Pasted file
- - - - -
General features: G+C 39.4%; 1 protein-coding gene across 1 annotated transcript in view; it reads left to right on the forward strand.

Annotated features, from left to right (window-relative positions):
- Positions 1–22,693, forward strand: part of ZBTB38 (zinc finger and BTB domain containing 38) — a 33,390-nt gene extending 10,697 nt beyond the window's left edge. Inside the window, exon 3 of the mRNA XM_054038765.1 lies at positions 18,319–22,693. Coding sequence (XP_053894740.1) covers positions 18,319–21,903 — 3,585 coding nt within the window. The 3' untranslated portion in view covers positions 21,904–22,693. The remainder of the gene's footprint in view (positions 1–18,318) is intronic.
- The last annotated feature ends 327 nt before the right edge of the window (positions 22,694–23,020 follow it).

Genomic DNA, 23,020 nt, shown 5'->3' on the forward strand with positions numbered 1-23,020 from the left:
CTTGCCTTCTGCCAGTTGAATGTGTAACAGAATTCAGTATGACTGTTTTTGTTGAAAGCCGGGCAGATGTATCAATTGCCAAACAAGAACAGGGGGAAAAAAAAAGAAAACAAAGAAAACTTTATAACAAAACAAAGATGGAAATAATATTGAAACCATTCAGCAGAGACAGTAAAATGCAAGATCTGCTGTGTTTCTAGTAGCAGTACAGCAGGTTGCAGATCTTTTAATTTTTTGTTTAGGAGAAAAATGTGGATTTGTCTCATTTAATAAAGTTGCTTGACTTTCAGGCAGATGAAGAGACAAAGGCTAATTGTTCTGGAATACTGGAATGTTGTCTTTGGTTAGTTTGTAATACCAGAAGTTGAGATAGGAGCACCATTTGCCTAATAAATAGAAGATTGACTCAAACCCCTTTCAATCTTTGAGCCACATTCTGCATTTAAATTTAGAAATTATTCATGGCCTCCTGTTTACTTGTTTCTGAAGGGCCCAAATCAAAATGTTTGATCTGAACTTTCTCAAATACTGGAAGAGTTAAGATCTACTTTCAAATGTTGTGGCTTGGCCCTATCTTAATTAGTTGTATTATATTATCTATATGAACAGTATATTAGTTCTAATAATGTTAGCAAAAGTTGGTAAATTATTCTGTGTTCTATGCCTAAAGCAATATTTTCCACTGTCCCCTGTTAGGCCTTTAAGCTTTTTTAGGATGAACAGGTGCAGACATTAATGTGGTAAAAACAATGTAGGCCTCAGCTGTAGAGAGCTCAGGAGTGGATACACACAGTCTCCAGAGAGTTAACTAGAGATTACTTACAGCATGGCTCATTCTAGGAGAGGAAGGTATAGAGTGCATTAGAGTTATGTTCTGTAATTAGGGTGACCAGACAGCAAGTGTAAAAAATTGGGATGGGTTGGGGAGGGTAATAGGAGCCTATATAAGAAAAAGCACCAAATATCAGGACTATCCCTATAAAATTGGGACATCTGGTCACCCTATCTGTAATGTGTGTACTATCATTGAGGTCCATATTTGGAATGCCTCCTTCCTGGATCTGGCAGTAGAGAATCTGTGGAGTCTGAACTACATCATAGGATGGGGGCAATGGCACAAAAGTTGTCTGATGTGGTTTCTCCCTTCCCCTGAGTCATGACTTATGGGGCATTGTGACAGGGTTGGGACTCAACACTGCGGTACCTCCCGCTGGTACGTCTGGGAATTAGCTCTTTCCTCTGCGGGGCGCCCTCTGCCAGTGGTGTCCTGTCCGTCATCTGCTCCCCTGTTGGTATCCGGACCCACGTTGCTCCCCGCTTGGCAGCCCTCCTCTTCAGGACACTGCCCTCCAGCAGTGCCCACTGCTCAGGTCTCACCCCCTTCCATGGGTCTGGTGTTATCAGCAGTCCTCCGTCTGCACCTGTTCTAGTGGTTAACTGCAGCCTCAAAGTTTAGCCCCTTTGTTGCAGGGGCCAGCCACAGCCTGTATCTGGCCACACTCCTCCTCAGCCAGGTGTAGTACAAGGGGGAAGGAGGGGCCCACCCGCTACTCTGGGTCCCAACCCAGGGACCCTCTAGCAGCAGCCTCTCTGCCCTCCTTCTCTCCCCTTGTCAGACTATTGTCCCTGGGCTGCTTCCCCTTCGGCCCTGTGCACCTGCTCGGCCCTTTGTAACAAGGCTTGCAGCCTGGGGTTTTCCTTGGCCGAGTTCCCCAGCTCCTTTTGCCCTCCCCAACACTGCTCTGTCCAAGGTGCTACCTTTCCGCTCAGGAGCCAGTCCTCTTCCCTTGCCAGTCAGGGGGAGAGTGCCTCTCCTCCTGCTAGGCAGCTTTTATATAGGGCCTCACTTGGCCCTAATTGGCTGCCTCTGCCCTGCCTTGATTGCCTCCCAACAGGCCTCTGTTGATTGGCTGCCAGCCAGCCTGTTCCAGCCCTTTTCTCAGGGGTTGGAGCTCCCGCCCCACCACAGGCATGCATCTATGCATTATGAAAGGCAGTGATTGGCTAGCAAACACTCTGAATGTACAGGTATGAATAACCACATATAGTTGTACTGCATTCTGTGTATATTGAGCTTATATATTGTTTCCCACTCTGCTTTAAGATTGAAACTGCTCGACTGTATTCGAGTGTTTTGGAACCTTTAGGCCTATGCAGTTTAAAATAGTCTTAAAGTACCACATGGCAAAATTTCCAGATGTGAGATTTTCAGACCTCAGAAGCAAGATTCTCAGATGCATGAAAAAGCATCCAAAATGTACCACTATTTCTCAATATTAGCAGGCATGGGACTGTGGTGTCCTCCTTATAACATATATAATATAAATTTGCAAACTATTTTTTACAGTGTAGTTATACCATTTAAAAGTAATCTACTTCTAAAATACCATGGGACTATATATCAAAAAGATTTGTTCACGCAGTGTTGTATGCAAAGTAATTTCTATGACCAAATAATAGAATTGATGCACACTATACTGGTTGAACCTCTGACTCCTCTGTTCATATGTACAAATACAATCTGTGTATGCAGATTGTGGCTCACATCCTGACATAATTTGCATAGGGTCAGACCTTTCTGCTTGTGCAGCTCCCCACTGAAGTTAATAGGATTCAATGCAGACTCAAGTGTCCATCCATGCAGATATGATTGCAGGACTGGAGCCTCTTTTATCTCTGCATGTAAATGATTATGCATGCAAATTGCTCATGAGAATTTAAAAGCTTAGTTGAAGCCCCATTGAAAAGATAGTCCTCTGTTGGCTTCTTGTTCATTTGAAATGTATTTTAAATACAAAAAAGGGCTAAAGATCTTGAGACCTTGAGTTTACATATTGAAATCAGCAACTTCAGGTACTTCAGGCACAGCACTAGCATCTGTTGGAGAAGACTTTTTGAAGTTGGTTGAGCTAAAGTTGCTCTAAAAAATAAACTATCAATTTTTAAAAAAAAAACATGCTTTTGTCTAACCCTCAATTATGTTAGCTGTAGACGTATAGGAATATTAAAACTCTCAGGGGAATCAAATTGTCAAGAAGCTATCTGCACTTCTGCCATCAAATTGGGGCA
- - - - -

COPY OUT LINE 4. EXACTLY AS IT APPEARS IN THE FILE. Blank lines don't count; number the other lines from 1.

- The last annotated feature ends 327 nt before the right edge of the window (positions 22,694–23,020 follow it).